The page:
Battery researcher Kristina Edström wins KTH Great Prize

20 June 2018

Leading battery researcher Kristina Edström, Professor of Inorganic Chemistry at Uppsala University, has won the KTH Great Prize for 2018. Her research has brought the world closer to a solution to the problem of energy storage. The award citation also notes her great commitment to inspiring and mentoring promising young researchers.

Kristina Edström, Professor of Inorganic Chemistry,
has won the KTH Great Prize for 2018.
Photo: Mikael Wallerstedt

“Energy is a critical issue for the future and by her thorough research and extensive knowledge, Kristina Edström has brought the world considerably closer to a solution to the problem of energy storage. By charging her research with integrity and assiduity in equal measure, Kristina Edström, Professor of Inorganic Chemistry, has achieved world-leading battery research. By inspiring younger researchers and sharing her creative skills with them, she also guarantees continued high quality in the future.”

This is why Kristina Edström has been awarded the KTH Great Prize for 2018, according to the citation.

“I feel completely overwhelmed,” says Edström. “It’s such an honour to be singled out by a university other than my own. It feels particularly important right now, when I’m striving to coordinate European battery research. It gives extra legitimacy to what I’m trying to do. And I’m especially grateful for the emphasis on my work with young researchers. It’s so important to encourage a new generation of researchers to get inspired by research on batteries.”

Kristina Edström is Professor of Inorganic Chemistry at Uppsala University, where she leads the largest battery research group in the Nordic region, the Ångström Advanced Battery Centre. The development of the next generation of energy storage technology and battery technology for applications in the automotive industry are two areas in which her research team has achieved particular prominence. The goal of the research is to develop new battery chemicals that can give us more powerful, safer and cheaper batteries than we have today, without causing too great a drain on the world’s natural resources.

Edström is Director of SwedNess, the graduate school for neutron scattering, in the area of materials science and life sciences, which is in operation between 2016 and 2021. The graduate school is funded by the Swedish Foundation for Strategic Research and its purpose is to train a group of young researchers in various neutron scattering methods to prepare them to make active use of the advantages offered by ESS, the European Spallation Source being constructed in Lund.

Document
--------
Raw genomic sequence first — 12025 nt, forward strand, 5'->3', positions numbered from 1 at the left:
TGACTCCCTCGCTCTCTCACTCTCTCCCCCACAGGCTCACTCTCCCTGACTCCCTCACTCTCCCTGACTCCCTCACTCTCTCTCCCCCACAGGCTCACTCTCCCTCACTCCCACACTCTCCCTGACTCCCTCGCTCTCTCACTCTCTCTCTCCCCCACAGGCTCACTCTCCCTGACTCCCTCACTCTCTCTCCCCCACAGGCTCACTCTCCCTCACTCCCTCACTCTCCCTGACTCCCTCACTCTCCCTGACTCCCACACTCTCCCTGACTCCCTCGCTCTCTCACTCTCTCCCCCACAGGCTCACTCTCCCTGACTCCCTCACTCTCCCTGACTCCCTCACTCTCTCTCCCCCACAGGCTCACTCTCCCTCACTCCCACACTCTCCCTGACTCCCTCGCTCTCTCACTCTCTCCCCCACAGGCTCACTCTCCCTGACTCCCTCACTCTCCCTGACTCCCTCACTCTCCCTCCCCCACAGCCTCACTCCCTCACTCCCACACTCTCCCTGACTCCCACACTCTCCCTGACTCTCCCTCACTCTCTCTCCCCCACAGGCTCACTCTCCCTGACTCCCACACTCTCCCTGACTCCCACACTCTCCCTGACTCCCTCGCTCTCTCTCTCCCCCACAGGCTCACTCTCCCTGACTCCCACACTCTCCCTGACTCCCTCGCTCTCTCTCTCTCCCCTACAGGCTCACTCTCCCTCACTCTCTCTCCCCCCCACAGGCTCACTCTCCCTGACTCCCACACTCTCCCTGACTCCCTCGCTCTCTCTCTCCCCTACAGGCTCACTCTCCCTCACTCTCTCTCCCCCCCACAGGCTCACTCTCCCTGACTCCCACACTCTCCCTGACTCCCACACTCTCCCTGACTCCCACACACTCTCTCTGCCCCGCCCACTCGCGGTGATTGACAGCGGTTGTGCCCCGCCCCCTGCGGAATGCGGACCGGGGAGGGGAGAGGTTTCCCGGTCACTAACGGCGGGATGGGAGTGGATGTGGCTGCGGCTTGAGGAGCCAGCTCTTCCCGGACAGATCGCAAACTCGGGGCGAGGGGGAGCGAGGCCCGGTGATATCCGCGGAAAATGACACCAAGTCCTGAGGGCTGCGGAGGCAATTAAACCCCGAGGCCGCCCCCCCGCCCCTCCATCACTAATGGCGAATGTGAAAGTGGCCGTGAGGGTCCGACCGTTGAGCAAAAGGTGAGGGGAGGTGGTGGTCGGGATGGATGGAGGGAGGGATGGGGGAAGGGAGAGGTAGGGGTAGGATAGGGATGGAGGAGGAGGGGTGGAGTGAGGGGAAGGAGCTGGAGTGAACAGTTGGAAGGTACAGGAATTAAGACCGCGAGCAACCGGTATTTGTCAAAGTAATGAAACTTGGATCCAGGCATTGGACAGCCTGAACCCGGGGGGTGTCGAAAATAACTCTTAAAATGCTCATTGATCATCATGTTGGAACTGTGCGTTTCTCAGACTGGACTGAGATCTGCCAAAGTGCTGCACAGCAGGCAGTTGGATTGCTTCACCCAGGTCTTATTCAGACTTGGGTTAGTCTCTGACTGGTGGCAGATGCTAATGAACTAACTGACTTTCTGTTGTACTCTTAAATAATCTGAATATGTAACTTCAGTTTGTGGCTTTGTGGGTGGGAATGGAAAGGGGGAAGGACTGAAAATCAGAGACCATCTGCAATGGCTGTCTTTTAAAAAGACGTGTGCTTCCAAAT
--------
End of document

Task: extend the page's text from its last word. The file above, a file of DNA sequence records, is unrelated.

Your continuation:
The President of KTH, Sigbritt Karlsson, thinks Kristina Edström is an excellent choice for the KTH Great Prize.

“Her basic research is of benefit to society and of use here and now in a world that is searching for sustainable solutions in the area of energy. Her research is highly relevant and significant for Sweden and of course internationally. Moreover, as a woman of science, she is a shining example to many,” she says.

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Facts

  • The KTH Great Prize will be awarded at the Conferment Ceremony in Stockholm Concert Hall in November.
  • The prize, which is worth SEK 1.2 million, is awarded to a Swedish citizen who, through epoch-making contributions or discoveries and the creation of new values, particularly in technology but also in science and art, furthers the well-being of the Swedish people.
  • The prize has been awarded since 1945. Previous prize winners include Hannes Alfvén (researcher in physics and Nobel Laureate, 1947), Assar Gabrielsson (founder of Volvo, 1955), Elise Ottesen-Jensen (sex education pioneer and founder of the Swedish Association for Sexuality Education, 1971), Lennart Nilsson (medical photographer, 1972), Alva Myrdal (politician and diplomat, 1975), Håkan Lans (inventor, 1996), Robin Miriam Carlsson (recording artist, 2013), Max Tegmark (physicist and cosmologist, 2015), Jonas Gardell (writer, playwright, comedian and artist, 2017).